Why growth fell to 4.4%, and what is the way out?



GDP growth for October to December came in at 4.4%, falling from 6.3% during July to September

Gross domestic product (GDP) growth for October to December came in at 4.4%, falling from 6.3% during July to September. Why did GDP growth slow down in this period? It’s to do with what economists call a K-shaped recovery. Mint explains, with evidence:

What’s the reason for the slowdown?

GDP is the sum of private consumption expenditure, government expenditure, investment and net exports (exports minus imports). In India, private consumption is typically 55-60% of the GDP. During October-December it was 61.6%. Also, it grew by just 2.1% in comparison to October-December 2021. The slowdown in consumption growth seems to be because of the K-shaped economic recovery finally catching up with overall consumption. In a K-shaped recovery, the well-to-do continue to do well, whereas others don’t.

What’s the evidence of a K-shaped recovery?

Data from the Centre for Monitoring Indian Economy shows that net sales of around 3,300 non-financial listed companies grew by 14.9% during October to December. This is the slowest in two years. But on the whole, the formal part of the economy seems to be holding out. Within the formal part, there is evidence of segments not doing well. Take the case of Relaxo, a listed footwear manufacturer. Its sales during October to December fell 8.5% to 681 crore. This is primarily because sales in the up-to- 150 footwear segment have been negatively impacted.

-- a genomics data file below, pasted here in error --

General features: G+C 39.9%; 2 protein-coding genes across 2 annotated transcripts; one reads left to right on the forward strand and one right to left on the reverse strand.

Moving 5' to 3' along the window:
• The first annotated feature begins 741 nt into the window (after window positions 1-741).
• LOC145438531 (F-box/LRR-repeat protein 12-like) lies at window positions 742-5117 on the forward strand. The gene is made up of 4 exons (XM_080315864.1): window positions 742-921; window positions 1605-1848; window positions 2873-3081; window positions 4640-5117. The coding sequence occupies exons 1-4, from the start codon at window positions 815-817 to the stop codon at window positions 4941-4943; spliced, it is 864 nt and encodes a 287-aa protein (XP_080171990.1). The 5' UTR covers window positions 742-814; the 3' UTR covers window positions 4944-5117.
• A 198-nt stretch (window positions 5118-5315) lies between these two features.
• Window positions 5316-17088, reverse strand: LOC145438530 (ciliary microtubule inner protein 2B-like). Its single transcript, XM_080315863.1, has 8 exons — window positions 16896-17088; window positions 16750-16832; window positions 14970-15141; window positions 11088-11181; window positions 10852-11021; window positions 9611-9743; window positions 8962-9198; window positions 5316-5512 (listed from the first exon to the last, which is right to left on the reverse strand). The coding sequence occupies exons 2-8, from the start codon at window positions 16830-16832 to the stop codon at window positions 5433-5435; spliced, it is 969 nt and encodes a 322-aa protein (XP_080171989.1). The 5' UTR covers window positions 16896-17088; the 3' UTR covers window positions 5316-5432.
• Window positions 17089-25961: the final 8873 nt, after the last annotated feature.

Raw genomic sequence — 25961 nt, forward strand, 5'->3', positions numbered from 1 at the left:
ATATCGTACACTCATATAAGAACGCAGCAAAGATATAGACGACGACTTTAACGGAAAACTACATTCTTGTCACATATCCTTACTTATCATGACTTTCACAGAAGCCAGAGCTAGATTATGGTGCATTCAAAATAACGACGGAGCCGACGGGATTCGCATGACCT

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Any other evidence of a K-shaped recovery?

Mobile tele-density has been falling for more than five years now. In October-December it stood at 82.6 (826 mobile connections for every 1,000 individuals). It had peaked at 92.1 during March-June 2017. Domestic two-wheeler sales stood at 3.9 million— 6% higher than October-December 2021, but 8.5% and 22% lower than the same period in 2019 and 2018.

What does all this data tell us on the whole?

There is a significant proportion of the population still struggling with the negative economic fallout of the covid-19 pandemic and this struggle can be seen in their consumption decisions. Unlike in earlier years, these decisions are now having a greater impact on the overall economy. This is primarily because the post-pandemic pent-up demand growth of the well-to-do seems to be slowing down from earlier levels, as can be seen in the sales of listed companies growing at their slowest in two years.

What can the Centre do to drive growth?

Investment growth during the period stood at 8.3%. But this has come on the back of a low base: investment growth during October-December 2021 had stood at 1.2%. Over a three-year period, it averages 4% per year. So, the government will have to continue to pump-prime the economy. During October to December, government expenditure contracted 0.8%. If India has to grow at more than 6% in 2023-24 as is being forecast, the government will have to continue playing an important role.


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